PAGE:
"In the days following Sept. 11, 2001, hardly anyone, not even the late night comedians, knew what to say. Now, more than five years later, the roster of books and films addressing 9/11 and its consequences has grown long. There are explorations of religion and foreign policy, memoirs of life on the 21st-century battlefield, depictions of global culture, investigations, predictions and elegies. With... Washington Post Book Review (read the entire Washington Post review) Nicholas Sparks' contribution to the list, 'Dear John,' we see our political climate in yet another light: candlelight, maybe. Or moonlight. Narrator John Tyree is a wayward son of Wilmington, N.C., reformed first by the service (he seems to shed most of his rebelliousness at boot camp) and later by love. John meets Savannah Lynn Curtis while home on leave, in June of 2000. Savannah, a rising senior at UNC, is spending her summer building houses for those without. The couple share two fleeting weeks — including an innocent scene under a half-built roof that's as big-screen-ready as they come — before John must return to his post in Germany. For more than a year, he pines and she endures, counting the days until he will be honorably discharged. Then the Twin Towers fall. Rather than returning to his love, John re-enlists. In January 2003, his unit is sent into Turkey, then transferred to Kuwait. In March, he takes part in the invasion of Iraq. While John's days play out in the desert (when asked about his time there, all he mentions is the sand), Savannah must face her own unlucky destiny. Finally, with the death of John's father, whose somewhat unbelievable tale provides the main subplot of the book, the two are reunited and left to sort things out amid their tears and ours. It isn't hard to picture John Tyree. We can simply imagine his predecessors, men in uniform staring pensively from earlier wartime romances. Apart from the occasional detail — e-mail, cellphone, Outback Steakhouse — 'Dear John' could take place in any modern American era. For Sparks, weighty matters of the day remain set pieces, furniture upon which to hang timeless tales of chaste longing and harsh fate. Only in a novel such as this could we find our political buzzwords — peacekeeping, IEDs, hurricane relief — interspersed with these sentiments: 'And when her lips met mine, I knew that I could live to be a hundred and visit every country in the world, but nothing would ever compare to that single moment when I first kissed the girl of my dreams and knew that my love would last forever.' There's a reason, after all, they call it escapism. Margaux Wexberg Sanchez is a freelance writer in Irvine, Calif." Reviewed by Margaux Wexberg Sanchez, Washington Post Book World (Copyright 2006 Washington Post Book World Service/Washington Post Writers Group)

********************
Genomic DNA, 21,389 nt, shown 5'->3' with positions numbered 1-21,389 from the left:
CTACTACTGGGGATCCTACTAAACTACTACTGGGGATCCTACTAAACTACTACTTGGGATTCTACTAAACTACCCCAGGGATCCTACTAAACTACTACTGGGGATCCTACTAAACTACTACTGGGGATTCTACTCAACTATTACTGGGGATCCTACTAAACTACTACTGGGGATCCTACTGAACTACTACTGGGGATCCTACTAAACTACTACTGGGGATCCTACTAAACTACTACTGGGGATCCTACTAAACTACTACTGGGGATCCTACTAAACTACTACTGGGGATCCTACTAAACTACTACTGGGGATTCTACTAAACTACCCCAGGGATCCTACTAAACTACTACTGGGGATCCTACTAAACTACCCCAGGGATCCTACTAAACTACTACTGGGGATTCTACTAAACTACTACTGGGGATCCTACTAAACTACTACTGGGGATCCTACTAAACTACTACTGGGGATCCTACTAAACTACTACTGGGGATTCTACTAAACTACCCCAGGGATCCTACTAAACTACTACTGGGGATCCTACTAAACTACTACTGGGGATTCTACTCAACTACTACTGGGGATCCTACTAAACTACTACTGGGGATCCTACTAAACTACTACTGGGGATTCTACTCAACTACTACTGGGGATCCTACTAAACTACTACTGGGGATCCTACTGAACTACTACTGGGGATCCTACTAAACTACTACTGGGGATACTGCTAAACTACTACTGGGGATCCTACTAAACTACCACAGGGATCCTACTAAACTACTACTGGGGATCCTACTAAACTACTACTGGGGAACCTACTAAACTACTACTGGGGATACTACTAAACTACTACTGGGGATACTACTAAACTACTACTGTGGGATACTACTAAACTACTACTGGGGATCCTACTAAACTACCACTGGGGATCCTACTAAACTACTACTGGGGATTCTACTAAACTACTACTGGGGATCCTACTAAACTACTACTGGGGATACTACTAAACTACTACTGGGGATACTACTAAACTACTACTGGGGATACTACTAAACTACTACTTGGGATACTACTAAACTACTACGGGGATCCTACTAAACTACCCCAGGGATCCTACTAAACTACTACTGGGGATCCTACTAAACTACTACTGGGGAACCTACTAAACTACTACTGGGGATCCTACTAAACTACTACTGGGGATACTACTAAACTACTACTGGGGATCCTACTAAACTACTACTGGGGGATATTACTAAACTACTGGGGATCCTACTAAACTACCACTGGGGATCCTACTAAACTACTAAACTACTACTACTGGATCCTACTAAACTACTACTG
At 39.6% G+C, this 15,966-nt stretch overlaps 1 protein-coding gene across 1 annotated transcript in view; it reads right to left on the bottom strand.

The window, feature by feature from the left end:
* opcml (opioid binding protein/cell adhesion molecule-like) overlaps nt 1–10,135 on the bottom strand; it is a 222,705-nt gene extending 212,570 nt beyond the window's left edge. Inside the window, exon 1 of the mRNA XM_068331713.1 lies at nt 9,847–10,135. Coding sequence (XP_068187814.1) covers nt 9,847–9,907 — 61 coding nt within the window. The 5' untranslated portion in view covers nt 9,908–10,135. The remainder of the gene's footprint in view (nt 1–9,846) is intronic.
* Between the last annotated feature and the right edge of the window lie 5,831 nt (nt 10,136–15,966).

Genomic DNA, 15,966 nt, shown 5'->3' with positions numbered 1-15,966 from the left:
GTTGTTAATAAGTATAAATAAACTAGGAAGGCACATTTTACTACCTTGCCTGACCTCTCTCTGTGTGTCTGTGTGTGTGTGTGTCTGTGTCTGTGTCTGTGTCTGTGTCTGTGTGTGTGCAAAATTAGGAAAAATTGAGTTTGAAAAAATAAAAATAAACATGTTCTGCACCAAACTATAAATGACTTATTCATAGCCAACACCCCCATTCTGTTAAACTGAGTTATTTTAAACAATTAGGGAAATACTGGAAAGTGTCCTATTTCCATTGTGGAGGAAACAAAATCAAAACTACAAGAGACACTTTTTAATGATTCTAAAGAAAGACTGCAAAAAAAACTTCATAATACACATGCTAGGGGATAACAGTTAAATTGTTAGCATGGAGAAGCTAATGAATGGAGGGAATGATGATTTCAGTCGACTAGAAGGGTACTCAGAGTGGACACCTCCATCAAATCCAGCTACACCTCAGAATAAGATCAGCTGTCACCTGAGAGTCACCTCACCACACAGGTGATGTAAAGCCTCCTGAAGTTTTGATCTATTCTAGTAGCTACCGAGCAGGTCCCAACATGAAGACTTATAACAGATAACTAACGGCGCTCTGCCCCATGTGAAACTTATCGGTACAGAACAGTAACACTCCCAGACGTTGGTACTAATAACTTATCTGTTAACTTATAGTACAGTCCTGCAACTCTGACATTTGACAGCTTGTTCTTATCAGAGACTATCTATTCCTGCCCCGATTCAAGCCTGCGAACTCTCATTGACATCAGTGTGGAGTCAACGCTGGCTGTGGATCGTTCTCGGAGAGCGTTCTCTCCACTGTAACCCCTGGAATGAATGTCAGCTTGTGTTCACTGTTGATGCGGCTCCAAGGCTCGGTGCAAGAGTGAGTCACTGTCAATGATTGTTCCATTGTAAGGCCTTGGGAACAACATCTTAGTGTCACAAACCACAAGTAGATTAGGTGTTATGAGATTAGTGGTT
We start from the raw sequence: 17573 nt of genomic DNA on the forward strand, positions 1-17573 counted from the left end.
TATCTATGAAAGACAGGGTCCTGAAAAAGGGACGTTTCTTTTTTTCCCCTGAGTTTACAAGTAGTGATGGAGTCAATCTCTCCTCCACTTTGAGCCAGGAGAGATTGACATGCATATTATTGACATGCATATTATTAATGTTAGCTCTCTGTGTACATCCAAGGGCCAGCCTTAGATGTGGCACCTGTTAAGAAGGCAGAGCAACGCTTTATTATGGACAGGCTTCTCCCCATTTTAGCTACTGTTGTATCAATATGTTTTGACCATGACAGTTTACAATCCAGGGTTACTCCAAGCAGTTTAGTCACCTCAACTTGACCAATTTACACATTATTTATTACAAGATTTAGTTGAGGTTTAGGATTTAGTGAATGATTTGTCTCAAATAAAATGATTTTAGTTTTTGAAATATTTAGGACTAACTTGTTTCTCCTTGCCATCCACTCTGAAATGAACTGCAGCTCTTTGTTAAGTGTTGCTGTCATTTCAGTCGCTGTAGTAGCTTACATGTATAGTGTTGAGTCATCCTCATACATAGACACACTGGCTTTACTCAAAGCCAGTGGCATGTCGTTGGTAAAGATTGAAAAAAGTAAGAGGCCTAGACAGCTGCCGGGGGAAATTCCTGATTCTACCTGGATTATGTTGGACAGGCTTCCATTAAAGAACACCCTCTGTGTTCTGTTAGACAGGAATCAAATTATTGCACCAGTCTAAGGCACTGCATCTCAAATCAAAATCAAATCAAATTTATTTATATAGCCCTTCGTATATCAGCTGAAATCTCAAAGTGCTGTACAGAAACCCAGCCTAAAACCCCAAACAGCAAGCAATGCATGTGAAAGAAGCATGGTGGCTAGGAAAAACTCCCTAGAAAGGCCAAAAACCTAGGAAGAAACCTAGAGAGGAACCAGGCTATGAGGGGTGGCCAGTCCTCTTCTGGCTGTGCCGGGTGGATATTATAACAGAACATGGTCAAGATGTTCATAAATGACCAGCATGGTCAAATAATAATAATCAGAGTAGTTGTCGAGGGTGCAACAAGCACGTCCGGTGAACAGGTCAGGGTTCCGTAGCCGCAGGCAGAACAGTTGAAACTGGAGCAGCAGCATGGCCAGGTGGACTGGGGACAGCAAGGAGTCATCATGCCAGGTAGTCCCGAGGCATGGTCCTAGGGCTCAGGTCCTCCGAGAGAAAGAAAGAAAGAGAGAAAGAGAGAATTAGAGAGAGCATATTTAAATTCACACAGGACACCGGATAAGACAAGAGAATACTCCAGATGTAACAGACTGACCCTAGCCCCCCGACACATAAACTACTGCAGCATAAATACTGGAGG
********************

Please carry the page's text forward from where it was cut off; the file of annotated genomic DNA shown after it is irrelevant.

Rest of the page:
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From one of America's most beloved storytellers comes an unforgettable tale of a man who, in the name of love, must make the most difficult and heartrending decision of his life.
About the Author
With over 95 million copies of his books sold, Nicholas Sparks is one of the world's most beloved storytellers. His novels include twelve #1 New York Times bestsellers, and all his books, including Three Weeks with My Brother, the memoir he wrote with his brother, Micah, have been New York Times and international bestsellers, and were translated into more than fifty languages. Nine of Nicholas Sparks's novels-The Best of Me, Safe Haven, The Lucky One, The Last Song, Dear John, Nights in Rodanthe, The Notebook, A Walk to Remember, and Message in a Bottle-were also adapted into major motion pictures with The Longest Ride coming in Spring 2015. In 2011, he established the Nicholas Sparks Foundation to inspire and transform students' lives through education, curriculum development, and life-changing international experiences. To learn more, go to www.NicholasSparksFoundation.org. The author lives in North Carolina with his wife and family. You can visit him at www.NicholasSparks.com.